28 April 2016

All your birthdays at once

My blog turns 11 today, in this year of anniversaries. We've already had Carlow Brewing's 20th birthday beer, and I'm hoping we'll see one from The Porterhouse later as well. But even little tyke Eight Degrees decided to stick a fistful of candles in a cake and release an IPA to celebrate five years a-brewing (you can see a baby photo here. Aww!) With characteristic modesty it's called Nailed It and the stated aim is to be a straight-up, down-the-line, essence-of-IPA IPA.

I'm not used to Eight Degrees beers in bottles so was a little surprised by how hazy it was: that's probably down to clumsy pouring on my part. The aroma is certainly in the Goldilocks zone of IPA perfection, promising messy, juicy mango and passionfruit and spiky pine resin and thick herbal dank. "But where's the grapefruit?" I hear you wail. Fear not, it's right at the front of the flavour, though getting fuzzed a little by the yeast. This acidity and the piney spicing form the centre of the flavour, not leaving much room for the fruit elements, and that pesky yeast adds a harsh savoury tone to the finish that lasts an unpleasantly long time. There's a lovely soft mouthfeel and the strength is a fairly modest 5.8% ABV so really this beer just needs a little cleaning up to be excellent. I'd recommend going for the draught version, if you see it.

I bought my bottle of Nailed It in McHugh's off licence in Kilbarrack, the first time I'd been to either of the highly-rated McHugh's shops. While there I of course took the opportunity to pick up a bottle of their exclusive RoadTrip Extra Stout. This was brewed late last year and is the second in a series which was also prompted by an anniversary: McHugh's 20th. The first was RoadTrip IPA, brewed at Kinnegar, which has found a second life as Kinnegar's own Crossroads IPA. This time around, Independent Brewing of Connemara played host, for a 6.3% ABV stout brewed with a power combo of American hops: Magnum, Chinook and Cascade.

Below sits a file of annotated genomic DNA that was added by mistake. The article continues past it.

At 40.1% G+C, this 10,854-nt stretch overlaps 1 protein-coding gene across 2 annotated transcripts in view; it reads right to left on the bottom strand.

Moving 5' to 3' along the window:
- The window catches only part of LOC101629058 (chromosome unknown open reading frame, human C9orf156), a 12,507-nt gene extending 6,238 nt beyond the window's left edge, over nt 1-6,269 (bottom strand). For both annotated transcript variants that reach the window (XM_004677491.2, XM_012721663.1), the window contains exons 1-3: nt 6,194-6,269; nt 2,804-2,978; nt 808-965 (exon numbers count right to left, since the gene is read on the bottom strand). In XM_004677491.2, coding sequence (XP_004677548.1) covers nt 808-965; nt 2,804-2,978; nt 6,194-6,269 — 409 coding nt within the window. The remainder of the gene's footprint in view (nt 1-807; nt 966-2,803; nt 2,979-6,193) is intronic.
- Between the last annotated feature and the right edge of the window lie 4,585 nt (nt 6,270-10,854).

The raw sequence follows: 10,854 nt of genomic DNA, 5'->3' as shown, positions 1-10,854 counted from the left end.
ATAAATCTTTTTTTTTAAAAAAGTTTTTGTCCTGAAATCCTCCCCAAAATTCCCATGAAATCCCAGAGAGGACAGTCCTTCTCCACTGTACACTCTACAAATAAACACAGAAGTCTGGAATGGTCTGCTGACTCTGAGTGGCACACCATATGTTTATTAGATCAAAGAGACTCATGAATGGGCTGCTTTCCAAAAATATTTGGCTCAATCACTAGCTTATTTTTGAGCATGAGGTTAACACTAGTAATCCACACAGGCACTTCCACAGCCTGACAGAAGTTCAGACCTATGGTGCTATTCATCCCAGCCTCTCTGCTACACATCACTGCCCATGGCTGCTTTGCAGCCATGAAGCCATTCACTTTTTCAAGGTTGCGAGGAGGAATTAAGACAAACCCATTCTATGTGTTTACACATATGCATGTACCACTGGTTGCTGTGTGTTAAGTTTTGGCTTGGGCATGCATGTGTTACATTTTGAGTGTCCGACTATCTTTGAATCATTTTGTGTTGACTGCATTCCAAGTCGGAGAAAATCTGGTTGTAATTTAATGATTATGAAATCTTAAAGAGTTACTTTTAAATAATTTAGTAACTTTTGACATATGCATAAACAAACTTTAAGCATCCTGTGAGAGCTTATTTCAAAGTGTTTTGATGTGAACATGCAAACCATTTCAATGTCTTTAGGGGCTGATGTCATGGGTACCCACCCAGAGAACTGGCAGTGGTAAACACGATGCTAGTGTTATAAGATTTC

It pours almost imperially thickly and I thought there wasn't going to be any head on it until near the end when I was surprised by a sudden surge of brown foam. This settled back into a luxurious ice cream float of bubbles and a second pour finished the job. The American hops are very obvious from the aroma: a distinct tang of grapefruit skin in with the chocolate and coffee. And this theme continues in the flavour. This time the dark malts are in their rightful place in the stout flavour profile -- high-cocoa dark chocolate is the protagonist: dry, but with a certain oleaginous quality, adding richness -- but it's flanked by spritzy citrus zest, rising from the middle and becoming louder towards the end. Each mouthful starts soft and silky but finishes sharply invigorating. I can imagine some purists having a problem with this brash Americanisation of our national beer style but I've no time for such prescriptivism: this is a magnificent tasting beer showing genuine brewing talent. Not many months after this came out, Independent had a black IPA of roughly the same strength brewed with Wood Key, a gypsy label which includes some of the McHugh's RoadTrippers. I wonder are the recipes related. Either way, I would very much like to see this beer also take a life of its own, as RoadTrip 1 did.